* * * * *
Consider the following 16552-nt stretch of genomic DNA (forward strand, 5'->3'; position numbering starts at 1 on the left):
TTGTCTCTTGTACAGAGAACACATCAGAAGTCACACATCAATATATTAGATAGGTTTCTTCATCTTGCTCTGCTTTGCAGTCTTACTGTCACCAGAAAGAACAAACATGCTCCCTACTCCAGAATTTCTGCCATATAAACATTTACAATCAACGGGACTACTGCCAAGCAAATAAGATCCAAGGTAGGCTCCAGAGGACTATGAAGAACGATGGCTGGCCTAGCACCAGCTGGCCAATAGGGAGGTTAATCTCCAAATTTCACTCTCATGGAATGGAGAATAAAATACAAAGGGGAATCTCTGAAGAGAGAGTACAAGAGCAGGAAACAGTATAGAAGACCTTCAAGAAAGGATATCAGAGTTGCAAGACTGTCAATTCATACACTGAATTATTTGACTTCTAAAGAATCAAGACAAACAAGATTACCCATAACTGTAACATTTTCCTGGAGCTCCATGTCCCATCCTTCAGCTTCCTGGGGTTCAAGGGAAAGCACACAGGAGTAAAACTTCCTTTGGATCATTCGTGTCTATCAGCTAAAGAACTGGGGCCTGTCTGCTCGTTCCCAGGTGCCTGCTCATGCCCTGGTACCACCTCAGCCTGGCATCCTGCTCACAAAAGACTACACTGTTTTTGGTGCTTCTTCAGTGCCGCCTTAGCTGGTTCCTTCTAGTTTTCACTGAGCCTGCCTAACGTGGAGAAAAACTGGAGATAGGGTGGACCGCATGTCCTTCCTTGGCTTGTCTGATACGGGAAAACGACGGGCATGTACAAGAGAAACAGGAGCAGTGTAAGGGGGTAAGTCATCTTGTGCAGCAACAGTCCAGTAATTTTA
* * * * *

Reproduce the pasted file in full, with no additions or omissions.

Consider the following 16552-nt stretch of genomic DNA (forward strand, 5'->3'; position numbering starts at 1 on the left):
TTGTCTCTTGTACAGAGAACACATCAGAAGTCACACATCAATATATTAGATAGGTTTCTTCATCTTGCTCTGCTTTGCAGTCTTACTGTCACCAGAAAGAACAAACATGCTCCCTACTCCAGAATTTCTGCCATATAAACATTTACAATCAACGGGACTACTGCCAAGCAAATAAGATCCAAGGTAGGCTCCAGAGGACTATGAAGAACGATGGCTGGCCTAGCACCAGCTGGCCAATAGGGAGGTTAATCTCCAAATTTCACTCTCATGGAATGGAGAATAAAATACAAAGGGGAATCTCTGAAGAGAGAGTACAAGAGCAGGAAACAGTATAGAAGACCTTCAAGAAAGGATATCAGAGTTGCAAGACTGTCAATTCATACACTGAATTATTTGACTTCTAAAGAATCAAGACAAACAAGATTACCCATAACTGTAACATTTTCCTGGAGCTCCATGTCCCATCCTTCAGCTTCCTGGGGTTCAAGGGAAAGCACACAGGAGTAAAACTTCCTTTGGATCATTCGTGTCTATCAGCTAAAGAACTGGGGCCTGTCTGCTCGTTCCCAGGTGCCTGCTCATGCCCTGGTACCACCTCAGCCTGGCATCCTGCTCACAAAAGACTACACTGTTTTTGGTGCTTCTTCAGTGCCGCCTTAGCTGGTTCCTTCTAGTTTTCACTGAGCCTGCCTAACGTGGAGAAAAACTGGAGATAGGGTGGACCGCATGTCCTTCCTTGGCTTGTCTGATACGGGAAAACGACGGGCATGTACAAGAGAAACAGGAGCAGTGTAAGGGGGTAAGTCATCTTGTGCAGCAACAGTCCAGTAATTTTA